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BY JOVE!!! OBAMA CARE SURVIVES

Sat, Jul 29, 2017

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BY J E SOLOMON
His agenda was OBAMA CARE to destroy
The electorate he entrapped with a decoy
One that received excitement from its genesis —
Obama care, Muslims, immigrants our nemesis
We’ve got to send them all back home
His plans he claimed were awesome
They would make America great as well
What exactly they were he couldn’t tell

Obama care he was bent to destroy (more…)

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“You’re Cordially Invited”

Tue, Jul 25, 2017

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Excerpts From “You’re Cordially Invited”

BY J E SOLOMON
You’re cordially invited
For a trip into my mind
But beware of one thing
That you’re only a visitor
Only there to observe
Not to post anything

There’s a lot you may see
My past, and my present
The values I hold dearly
The ideals that I live by
My peculiar inclinations
Towards the spiritual, (more…)

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Snoring and the Marriage Bed

Thu, Jul 20, 2017

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BY J E SOLOMON
“Sleep is fundamental for your health and wellbeing, and if you’re not getting enough, your relationship may suffer …. Many people actually sleep apart — the Queen and Prince Philip among them — and find their marriage much happier for it,” said Dr. GABRIELLE MORRISSEY, a relationship expert. (more…)

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UNDER HIS WATCH I WALK

Wed, Jun 28, 2017

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BY J E SOLOMON
Under His watch I walk
Each and every step
No matter the terrain I’m safe
Rain and storm notwithstanding
I’m always guided and protected
Angels with radar afar watching
By day under the Sun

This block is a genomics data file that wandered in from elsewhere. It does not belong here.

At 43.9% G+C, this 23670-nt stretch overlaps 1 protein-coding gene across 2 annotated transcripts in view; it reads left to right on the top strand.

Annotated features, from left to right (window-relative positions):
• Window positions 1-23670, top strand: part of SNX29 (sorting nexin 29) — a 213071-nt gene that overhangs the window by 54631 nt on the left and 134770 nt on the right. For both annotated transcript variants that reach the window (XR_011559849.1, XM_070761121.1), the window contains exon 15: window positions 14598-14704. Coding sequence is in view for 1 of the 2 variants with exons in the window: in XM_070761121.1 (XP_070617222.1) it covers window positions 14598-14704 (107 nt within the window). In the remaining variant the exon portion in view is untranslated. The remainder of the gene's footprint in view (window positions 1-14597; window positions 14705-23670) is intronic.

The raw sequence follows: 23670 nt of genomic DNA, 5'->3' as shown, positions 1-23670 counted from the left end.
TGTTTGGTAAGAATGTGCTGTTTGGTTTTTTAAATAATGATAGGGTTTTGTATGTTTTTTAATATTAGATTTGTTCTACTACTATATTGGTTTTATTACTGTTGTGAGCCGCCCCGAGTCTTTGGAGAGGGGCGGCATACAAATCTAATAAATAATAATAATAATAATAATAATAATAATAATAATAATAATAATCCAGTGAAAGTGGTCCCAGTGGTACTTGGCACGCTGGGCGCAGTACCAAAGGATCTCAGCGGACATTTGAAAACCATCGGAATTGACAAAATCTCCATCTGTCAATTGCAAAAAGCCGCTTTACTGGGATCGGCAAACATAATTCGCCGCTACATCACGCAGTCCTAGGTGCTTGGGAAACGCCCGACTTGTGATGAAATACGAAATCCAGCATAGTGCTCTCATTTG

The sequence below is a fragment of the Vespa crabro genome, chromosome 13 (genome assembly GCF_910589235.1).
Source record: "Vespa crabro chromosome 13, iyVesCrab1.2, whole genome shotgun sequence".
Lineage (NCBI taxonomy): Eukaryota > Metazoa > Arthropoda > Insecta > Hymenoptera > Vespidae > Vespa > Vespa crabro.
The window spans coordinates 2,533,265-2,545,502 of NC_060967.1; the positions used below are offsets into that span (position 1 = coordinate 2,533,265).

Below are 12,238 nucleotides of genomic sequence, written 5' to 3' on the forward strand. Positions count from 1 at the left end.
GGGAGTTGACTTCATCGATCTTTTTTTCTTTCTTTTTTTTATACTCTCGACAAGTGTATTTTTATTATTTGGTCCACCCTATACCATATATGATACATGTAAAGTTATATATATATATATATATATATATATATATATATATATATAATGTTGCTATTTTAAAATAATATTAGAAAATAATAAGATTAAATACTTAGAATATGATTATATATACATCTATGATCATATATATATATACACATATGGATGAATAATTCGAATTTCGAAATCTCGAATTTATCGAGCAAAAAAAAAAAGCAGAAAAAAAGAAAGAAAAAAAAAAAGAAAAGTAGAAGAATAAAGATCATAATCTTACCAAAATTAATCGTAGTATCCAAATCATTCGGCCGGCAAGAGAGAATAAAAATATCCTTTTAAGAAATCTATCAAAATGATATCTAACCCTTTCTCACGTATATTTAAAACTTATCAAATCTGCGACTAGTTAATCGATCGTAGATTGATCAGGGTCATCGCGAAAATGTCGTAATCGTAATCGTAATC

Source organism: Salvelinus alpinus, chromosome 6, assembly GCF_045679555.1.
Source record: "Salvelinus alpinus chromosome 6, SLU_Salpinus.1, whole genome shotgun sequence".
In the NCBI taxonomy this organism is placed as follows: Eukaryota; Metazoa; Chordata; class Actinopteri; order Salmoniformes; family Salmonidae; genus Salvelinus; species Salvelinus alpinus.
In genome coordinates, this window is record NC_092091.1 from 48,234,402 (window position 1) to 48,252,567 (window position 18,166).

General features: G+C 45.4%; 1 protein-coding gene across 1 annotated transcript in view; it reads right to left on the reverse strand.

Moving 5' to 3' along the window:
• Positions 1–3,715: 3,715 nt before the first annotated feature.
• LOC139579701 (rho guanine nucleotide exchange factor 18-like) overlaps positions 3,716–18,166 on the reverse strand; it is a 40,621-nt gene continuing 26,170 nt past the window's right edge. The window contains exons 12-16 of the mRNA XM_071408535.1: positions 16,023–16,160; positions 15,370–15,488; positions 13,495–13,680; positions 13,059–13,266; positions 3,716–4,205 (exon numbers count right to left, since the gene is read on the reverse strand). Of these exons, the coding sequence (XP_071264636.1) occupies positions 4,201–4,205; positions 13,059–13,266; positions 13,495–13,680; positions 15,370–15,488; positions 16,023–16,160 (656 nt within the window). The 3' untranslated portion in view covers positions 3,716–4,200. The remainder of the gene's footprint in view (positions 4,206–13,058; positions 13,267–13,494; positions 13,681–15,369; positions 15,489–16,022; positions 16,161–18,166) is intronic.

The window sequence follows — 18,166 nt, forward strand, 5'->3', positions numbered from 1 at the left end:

By night while I sleep
This, my adversaries know
And dare not come nearer
Lest an aura of vibration
Hovering like a storm
As of a hurricane
They’ll have to encounter
And be torn asunder
Or be crushed to death
This, my adversaries know
Wherever I may go
And so, to this day
As has been from childhood
Fear and me, always apart
Farther than the skies above
Making me dauntless
As the Divine Spirit itself
For that which is within
Is greater than that without
For thus says the Father-Mother, God
And this, my adversaries must know.

June 2017: All rights reserved

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J A Kufour, Not This Time, Please

Sat, Jun 24, 2017

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BY J E SOLOMON
To openly attack people I hold in high esteem is not something I normally would do. However, when facts are twisted intentionally not only to misinform but to destroy a person’s well-deserved achievements, then I refuse to be gagged.

Former President John Agyekum Kufuor of Ghana is reported to have told leaders of the International Democratic Union (IDU) that Kwame Nkrumah, Ghana’s first president, “destabilized the peace of the country and also plunged the country into chaos” and also led the country into “poverty it had never known before.”

He’s also alleged to have stated that “the country tasted true democracy only after 1992 when we were ushered into the 4th Republic.” Is Mr. Kufuor telling us that in the 2nd Republic under the rule of Dr. K A Busia, a government in which he was the deputy Foreign Minister, Ghana didn’t have a true democracy? The then Progress Party government was a direct off-shoot of the erstwhile United Party, the opposition group that forced Kwame Nkrumah to become the dictator he was.